The novel reflects common Hardyan themes: a rustic, evocative setting, poorly chosen marriage partners, unrequited love, social class mobility, and an unhappy ending to the plot. As with most all his other works, the reader is left feeling frustrated without a greater sense of finality to the romantic relationships, as opportunities for fulfillment and happiness are forsaken or delayed. None of the characters are left fulfilled by the end of the narrative.
Plot: The story takes place in a small woodland village called Little Hintock, and concerns the efforts of an honest woodsman, Giles Winterborne, to marry his childhood sweetheart, Grace Melbury. Although they have been informally betrothed for some time, her father has made financial sacrifices to give his adored only child a superior education and no longer considers Giles good enough for her. When the new doctor – a well-born and handsome young man named Edred Fitzpiers – takes an interest in Grace, her father does all he can to make Grace forget Giles, and to encourage what he sees as a brilliant match. Grace has more awe than love for Fitzpiers, but marries him nonetheless. After the honeymoon, the couple take up residence in an unused wing of Melbury's house. Soon, however, Fitzpiers begins an affair with a rich widow named Mrs. Charmond, takes to treating Grace coldly, and finally deserts her one night after he accidentally reveals his true character to his father-in-law.
Melbury tries to procure a divorce for his daughter so she can marry Giles after all, but in vain. When Fitzpiers quarrels with Mrs. Charmond and returns to Little Hintock to try to reconcile with his wife, she flees the house and turns to Giles for help. He is still convalescing from a dangerous illness, but nobly allows her to sleep in his hut during stormy weather, whilst he insists on sleeping outside. As a result, he dies. Grace later allows herself to be won back to the at least temporarily repentant Fitzpiers, thus sealing her fate as the wife of an unworthy man. No one is left to mourn Giles except a courageous peasant girl named Marty South, who all along has been the overlooked but perfect mate for him, and who has always loved him.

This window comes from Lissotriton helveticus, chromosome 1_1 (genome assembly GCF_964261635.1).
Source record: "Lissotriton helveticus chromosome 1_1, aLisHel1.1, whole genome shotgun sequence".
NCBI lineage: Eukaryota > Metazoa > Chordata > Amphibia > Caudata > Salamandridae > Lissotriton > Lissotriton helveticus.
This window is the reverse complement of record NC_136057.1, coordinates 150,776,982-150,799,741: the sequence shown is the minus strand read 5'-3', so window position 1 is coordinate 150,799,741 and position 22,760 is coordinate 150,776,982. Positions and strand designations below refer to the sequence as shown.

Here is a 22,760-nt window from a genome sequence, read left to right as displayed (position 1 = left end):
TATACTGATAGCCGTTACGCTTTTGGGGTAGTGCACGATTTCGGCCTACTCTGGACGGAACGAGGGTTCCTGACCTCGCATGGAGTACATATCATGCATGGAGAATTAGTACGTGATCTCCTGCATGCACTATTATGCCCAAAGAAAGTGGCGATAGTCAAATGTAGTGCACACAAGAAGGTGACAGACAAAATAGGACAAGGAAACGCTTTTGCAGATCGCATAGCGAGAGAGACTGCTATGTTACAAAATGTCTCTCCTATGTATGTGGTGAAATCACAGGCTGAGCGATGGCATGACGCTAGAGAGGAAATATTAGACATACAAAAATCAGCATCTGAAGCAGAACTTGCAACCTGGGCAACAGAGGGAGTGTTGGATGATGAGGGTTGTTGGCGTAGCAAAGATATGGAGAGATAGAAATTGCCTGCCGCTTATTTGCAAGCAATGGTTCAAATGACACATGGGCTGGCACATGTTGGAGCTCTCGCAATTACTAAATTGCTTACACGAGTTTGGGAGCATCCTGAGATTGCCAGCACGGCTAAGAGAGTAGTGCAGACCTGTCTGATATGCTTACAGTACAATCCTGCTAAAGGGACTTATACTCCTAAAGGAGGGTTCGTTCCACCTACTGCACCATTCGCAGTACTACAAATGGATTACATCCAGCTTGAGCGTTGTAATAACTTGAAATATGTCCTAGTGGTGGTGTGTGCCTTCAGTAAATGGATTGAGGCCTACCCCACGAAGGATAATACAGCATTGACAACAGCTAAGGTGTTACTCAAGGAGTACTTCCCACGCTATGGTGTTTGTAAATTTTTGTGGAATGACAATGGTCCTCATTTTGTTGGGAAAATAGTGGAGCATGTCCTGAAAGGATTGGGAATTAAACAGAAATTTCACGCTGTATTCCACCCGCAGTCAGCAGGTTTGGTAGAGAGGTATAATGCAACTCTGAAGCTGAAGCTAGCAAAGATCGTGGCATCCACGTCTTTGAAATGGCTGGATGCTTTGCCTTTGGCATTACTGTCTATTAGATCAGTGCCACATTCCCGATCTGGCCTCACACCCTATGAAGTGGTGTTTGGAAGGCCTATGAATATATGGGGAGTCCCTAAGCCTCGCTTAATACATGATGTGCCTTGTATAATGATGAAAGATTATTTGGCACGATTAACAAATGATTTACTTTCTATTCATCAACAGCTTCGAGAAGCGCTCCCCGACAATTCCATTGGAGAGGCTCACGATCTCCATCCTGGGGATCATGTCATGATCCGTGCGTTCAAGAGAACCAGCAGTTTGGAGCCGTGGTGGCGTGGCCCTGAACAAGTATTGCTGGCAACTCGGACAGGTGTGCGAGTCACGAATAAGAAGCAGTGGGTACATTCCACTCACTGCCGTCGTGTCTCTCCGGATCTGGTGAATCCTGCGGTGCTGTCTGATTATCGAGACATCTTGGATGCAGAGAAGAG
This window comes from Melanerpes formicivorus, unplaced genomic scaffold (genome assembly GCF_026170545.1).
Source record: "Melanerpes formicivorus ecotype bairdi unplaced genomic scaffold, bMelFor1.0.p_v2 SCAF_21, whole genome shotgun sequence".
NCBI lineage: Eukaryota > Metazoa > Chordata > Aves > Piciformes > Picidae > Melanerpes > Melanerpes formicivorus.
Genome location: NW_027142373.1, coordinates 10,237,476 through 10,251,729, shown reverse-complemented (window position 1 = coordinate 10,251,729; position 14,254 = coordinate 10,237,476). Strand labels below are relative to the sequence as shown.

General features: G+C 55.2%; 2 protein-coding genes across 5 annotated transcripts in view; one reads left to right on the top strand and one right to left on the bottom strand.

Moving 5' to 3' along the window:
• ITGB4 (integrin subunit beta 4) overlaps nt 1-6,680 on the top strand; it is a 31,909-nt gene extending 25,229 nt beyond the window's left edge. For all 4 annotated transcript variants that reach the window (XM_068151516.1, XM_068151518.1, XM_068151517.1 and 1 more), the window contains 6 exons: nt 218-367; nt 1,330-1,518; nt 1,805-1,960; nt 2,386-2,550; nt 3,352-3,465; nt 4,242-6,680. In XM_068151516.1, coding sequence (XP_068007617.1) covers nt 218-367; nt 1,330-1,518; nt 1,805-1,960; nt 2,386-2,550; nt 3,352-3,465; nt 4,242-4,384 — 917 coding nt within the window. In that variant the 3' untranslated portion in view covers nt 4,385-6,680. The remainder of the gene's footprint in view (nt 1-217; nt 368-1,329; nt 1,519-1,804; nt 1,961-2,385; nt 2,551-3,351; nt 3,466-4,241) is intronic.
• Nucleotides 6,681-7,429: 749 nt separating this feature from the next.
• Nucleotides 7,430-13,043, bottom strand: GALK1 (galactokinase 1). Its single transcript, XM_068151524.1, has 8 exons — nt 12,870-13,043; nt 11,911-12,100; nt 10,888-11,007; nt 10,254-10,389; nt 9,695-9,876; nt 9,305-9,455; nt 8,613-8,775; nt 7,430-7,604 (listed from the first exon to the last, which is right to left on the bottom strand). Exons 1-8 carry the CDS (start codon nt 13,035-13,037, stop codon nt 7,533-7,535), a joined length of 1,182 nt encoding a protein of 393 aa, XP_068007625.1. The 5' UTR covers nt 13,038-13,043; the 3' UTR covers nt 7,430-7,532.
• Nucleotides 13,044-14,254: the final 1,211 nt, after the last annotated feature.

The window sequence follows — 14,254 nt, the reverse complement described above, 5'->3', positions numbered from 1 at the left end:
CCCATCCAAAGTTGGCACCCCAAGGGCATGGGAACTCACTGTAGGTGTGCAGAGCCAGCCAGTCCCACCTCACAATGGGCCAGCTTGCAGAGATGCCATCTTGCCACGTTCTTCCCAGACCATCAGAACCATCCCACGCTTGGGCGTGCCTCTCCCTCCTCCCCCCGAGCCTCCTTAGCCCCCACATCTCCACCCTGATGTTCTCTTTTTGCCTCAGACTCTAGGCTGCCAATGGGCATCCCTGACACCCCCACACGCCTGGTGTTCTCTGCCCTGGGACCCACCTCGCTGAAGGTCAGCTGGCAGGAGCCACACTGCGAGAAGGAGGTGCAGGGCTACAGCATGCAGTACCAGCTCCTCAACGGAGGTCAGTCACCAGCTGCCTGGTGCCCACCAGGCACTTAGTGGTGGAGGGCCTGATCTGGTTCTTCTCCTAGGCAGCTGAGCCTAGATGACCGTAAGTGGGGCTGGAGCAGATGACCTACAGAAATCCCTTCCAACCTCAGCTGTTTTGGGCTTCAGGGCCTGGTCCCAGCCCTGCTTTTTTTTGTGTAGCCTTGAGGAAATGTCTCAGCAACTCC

Review: The Woodlanders is a masterpiece and absolute joy to read for two reasons. Not the characters, who rarely rise above their stock roles - the decent, honourable heroine impossibly torn between passion and propriety; the manly, back-to-nature hero, who could come straight from Cold Comfort Farm; the impoverished aristocratic cad; his wealthy lover, the promiscuous bored ex-actress golddigger; the bumbling middle-class trader of lowly origins. What astonishes first is Hardy's plot, related by a weirdly troubling narrator, awesomely intricate in itself, but full of an almost Nabokovian sadism. Situations, desires, hopes are set up and cruelly dashed as the beautiful narrative machinations begin cranking - the man-trap scene had me literally sweating. This irony, however, also has an emotional effect, as it reveals characters trapped by the social, gender and psychological limits the plot symbolises, and forces them into a humanity beyond their stereotype. Mostly, though, this is a novel written by a poet, and in its animation of the sexually charged woods, the lanes, glades, fields, sunsets, dawns, storms, drizzles, winds, breezes, nature is the book's true hero, full of almost supernatural agency. Hardy's gifts of description, his unearthing the unearthly, the uncanny, the inexplicable beneath the surface, are unsurpassed in Victorian fiction; while his non-didactic anger at social injustice is so much more compelling than the more literal Dickens'.